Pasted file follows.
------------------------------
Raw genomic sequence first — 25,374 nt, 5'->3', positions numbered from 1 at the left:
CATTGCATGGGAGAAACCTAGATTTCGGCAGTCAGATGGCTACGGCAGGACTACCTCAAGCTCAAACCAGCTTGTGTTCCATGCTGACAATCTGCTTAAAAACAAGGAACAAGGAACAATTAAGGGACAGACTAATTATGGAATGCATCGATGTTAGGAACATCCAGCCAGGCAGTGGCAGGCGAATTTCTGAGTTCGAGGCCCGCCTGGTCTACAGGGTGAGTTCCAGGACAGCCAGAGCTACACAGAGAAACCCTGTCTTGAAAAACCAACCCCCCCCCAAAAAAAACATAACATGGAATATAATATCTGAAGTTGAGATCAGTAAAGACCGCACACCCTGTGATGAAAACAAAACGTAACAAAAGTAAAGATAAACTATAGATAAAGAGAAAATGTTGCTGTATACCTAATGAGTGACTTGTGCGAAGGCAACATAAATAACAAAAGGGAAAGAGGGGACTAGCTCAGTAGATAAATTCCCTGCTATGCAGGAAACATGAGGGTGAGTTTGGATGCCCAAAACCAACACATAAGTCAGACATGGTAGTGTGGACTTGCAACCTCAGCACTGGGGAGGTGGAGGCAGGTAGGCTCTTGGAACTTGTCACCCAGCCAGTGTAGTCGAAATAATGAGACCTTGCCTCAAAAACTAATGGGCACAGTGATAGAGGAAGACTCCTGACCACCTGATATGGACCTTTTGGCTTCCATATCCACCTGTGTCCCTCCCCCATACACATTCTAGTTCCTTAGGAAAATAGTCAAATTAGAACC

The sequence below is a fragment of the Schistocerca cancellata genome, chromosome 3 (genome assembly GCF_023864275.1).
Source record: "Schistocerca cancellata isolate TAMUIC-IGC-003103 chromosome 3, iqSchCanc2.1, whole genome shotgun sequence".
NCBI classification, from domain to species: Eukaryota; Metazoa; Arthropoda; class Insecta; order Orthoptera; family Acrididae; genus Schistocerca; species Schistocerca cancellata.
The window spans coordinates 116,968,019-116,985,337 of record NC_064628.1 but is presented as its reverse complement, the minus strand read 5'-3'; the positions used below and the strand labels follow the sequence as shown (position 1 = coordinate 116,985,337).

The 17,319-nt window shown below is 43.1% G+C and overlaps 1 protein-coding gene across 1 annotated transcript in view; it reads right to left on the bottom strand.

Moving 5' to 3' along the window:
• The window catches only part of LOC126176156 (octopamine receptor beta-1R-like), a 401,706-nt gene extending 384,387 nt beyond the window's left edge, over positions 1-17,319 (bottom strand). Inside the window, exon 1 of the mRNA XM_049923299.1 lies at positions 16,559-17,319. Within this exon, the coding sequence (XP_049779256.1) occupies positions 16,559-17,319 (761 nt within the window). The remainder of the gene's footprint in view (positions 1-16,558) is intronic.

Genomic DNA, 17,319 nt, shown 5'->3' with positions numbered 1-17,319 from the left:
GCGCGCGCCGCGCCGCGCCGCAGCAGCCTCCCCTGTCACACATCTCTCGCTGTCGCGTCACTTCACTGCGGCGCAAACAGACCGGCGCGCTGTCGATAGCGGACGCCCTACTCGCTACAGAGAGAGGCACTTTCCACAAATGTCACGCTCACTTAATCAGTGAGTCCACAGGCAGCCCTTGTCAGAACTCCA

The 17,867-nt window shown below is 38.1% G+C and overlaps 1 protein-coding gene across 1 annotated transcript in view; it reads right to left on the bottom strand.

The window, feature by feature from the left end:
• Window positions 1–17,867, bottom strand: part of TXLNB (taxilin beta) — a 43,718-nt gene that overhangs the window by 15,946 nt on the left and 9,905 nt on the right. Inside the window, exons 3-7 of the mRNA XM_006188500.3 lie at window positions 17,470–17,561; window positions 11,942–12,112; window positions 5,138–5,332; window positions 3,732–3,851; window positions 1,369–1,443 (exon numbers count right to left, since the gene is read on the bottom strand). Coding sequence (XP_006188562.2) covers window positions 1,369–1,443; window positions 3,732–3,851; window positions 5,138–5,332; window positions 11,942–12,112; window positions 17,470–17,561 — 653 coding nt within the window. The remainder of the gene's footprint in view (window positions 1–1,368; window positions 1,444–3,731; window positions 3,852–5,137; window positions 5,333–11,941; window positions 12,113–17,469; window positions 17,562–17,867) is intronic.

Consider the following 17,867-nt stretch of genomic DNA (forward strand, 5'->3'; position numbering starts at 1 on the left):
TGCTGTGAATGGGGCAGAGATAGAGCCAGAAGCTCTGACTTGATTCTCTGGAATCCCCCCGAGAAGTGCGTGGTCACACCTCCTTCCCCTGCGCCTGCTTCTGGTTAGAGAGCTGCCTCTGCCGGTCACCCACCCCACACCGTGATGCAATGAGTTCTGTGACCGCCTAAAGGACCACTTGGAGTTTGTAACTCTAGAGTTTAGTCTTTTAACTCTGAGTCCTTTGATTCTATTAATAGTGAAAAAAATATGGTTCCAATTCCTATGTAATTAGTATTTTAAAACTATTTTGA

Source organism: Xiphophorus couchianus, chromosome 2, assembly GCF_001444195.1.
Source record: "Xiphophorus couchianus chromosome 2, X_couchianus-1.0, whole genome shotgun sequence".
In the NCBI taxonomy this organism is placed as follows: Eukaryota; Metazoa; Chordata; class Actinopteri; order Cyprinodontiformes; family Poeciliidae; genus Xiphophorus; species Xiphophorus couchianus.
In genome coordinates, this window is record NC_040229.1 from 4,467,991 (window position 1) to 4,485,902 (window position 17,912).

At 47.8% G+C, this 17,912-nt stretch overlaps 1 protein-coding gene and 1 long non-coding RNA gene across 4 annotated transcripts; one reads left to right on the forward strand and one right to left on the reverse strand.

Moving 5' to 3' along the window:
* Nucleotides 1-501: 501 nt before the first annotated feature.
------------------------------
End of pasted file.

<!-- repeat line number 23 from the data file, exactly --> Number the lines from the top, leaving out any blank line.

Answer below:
* Nucleotides 1-501: 501 nt before the first annotated feature.